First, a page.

How do I prevent outgassing when powder coating aluminum sand castings? D. M.
I have answered this question at least a dozen times during the last 23 years. However, since the recommended corrective action does not always work reliably, the problems with outgassing continue to plague the powder coating industry.
Gases are often trapped in the metal during the pour process. This is inherent to all castings whether they are sand castings or die-castings. If this problem becomes excessive, it can lead to casting porosity that can affect the strength of the casting. While most foundries take great care to ensure that the casting porosity never approaches this catastrophic condition, they spend little time in controlling entrapped gases that can affect the powder coating process. This brings me to my first point in reducing an outgassing problem: “Review the problem with your foundry to see if they can take steps to improve the castings and reduce the entrapped gases.” The foundry can redesign the molds or patterns to include chills, vents, etc. to reduce outgassing. Changing the metallurgy can also help, if you are allowed to do so.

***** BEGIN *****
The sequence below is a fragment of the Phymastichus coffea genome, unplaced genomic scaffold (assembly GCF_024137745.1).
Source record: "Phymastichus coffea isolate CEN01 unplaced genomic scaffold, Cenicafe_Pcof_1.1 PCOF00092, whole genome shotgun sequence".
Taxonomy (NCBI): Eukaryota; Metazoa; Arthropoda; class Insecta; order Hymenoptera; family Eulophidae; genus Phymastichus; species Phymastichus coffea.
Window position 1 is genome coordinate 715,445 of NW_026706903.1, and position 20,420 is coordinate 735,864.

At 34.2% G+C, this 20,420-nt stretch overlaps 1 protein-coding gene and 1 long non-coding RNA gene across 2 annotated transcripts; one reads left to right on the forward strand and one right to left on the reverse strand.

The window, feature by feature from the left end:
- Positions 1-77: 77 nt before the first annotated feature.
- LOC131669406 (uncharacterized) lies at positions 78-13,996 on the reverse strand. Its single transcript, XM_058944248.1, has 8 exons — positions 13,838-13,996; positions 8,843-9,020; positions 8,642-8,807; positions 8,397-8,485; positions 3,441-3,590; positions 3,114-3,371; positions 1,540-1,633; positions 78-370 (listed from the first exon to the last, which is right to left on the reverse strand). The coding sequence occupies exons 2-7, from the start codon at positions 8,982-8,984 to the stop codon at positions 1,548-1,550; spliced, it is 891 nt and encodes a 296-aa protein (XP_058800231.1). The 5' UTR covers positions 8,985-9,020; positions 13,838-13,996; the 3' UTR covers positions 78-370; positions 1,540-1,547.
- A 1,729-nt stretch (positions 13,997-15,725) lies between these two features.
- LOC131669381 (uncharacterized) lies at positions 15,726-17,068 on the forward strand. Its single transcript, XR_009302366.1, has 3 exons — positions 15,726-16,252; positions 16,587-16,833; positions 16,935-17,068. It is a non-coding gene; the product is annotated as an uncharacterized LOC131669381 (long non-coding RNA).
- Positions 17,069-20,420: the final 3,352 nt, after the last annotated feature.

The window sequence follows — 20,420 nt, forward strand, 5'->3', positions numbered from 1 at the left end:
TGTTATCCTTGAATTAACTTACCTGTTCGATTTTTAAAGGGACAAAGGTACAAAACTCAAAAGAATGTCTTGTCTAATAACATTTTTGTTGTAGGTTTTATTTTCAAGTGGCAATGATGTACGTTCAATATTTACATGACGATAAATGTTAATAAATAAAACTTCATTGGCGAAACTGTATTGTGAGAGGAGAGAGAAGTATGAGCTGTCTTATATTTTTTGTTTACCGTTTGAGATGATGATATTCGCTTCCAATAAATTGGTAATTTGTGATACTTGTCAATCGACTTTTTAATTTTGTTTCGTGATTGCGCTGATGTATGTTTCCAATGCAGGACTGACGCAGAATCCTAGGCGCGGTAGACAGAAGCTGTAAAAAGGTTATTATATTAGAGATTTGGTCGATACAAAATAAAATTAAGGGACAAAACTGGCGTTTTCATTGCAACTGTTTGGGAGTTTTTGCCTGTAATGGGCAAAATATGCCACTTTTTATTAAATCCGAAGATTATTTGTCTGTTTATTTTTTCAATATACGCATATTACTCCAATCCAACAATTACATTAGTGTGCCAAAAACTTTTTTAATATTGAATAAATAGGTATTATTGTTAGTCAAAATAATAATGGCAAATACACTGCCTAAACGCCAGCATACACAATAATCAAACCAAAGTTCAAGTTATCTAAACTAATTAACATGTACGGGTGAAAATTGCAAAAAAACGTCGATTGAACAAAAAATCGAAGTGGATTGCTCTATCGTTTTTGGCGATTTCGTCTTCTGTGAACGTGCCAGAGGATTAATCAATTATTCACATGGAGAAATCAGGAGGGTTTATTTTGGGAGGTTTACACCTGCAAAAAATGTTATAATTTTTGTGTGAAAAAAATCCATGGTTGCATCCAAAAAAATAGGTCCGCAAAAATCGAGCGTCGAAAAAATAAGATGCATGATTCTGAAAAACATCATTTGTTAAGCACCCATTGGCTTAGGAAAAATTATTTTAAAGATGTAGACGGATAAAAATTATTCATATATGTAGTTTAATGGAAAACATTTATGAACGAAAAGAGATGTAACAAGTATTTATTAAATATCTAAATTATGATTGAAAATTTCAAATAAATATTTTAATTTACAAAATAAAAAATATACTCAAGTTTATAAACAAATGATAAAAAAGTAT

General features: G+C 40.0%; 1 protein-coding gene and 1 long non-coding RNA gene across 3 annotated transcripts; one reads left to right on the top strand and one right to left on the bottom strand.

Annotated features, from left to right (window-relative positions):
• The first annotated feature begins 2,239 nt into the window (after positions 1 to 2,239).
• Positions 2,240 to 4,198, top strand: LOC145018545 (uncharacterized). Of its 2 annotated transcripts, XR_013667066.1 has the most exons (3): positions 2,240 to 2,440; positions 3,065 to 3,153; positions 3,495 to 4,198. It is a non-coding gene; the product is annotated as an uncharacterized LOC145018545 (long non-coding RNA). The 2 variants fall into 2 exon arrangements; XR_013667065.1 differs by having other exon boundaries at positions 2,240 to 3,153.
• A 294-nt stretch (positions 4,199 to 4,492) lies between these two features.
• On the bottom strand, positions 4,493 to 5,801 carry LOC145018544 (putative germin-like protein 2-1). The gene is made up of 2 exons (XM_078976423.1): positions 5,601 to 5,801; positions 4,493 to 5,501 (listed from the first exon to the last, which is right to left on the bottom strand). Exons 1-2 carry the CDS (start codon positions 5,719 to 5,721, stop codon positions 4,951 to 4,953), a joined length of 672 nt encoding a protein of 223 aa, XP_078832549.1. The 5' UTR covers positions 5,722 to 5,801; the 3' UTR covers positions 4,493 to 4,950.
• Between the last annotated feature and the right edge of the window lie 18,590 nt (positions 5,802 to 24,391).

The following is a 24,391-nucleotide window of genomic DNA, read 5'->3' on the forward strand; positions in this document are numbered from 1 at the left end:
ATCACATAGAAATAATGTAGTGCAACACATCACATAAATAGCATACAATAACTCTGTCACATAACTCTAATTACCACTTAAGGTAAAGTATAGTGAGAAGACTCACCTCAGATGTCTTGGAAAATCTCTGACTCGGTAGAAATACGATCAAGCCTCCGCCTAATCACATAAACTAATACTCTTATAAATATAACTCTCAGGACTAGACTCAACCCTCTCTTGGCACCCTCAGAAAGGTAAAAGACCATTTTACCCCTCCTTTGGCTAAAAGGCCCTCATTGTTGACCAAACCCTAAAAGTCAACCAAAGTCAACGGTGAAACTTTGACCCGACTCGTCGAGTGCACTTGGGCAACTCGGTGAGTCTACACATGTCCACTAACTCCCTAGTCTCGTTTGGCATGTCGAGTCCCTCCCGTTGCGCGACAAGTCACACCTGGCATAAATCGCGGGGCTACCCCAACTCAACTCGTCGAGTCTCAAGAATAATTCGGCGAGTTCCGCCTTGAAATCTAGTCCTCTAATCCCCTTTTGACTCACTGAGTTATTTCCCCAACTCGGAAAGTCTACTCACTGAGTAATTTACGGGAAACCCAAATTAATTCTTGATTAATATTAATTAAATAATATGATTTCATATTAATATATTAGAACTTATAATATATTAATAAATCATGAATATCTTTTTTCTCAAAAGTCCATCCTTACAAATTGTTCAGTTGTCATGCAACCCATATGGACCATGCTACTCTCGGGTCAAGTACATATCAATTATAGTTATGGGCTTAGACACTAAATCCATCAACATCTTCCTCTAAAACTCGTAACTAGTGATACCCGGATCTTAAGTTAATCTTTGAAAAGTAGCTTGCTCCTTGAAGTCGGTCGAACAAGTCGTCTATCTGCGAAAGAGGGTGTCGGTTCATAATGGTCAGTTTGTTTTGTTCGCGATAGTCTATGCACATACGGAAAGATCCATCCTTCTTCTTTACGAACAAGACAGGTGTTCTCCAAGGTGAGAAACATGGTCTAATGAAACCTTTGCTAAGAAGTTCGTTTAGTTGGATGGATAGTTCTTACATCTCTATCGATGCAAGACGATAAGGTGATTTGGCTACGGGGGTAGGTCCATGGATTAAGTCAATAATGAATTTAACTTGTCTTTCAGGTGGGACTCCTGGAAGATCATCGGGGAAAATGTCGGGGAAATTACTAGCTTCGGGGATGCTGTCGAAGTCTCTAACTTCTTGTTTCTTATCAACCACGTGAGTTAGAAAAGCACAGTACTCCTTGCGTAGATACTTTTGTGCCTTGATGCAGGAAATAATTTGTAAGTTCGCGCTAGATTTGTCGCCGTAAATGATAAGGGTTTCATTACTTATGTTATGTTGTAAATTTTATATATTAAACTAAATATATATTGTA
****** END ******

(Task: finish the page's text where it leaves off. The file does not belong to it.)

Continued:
Next, you should ensure that all surface contaminants are removed in the pretreatment process. Some surface contaminants can volatize (evaporate) in the cure oven, causing pinholes like outgassing. Powder coating a clean part will ensure that this problem is not being confused for outgassing from the casting.
Try pre-baking your parts at a temperature higher than your cure temperature for the same or longer time frame of your cure cycle. This will drive the bulk of the entrapped gas out.
Using an outgassing powder coating formulation will allow some of the entrapped gas to escape during the cure process before the powder coating begins to harden. This will eliminate some of the pinholes in the resultant coating. Just ask your powder formulator for a recommendation of which product they have that can help in this area.
Discuss casting impregnation or sealants for the castings with your foundry. There are several processes that employ polymers in a vacuum to seal a casting before it is delivered to you. These processes are normally compatible with most powder coatings, but try some test parts before committing all your production quantities.
Lastly, you can change your curing process from convection heating to either infrared or ultraviolet radiation heating systems. Both will allow you to cure the powder coating without heating all the part’s mass. If the bulk of your entrapped gases are deep within your part, it may eliminate the pinholes in the powder coating entirely. Good luck.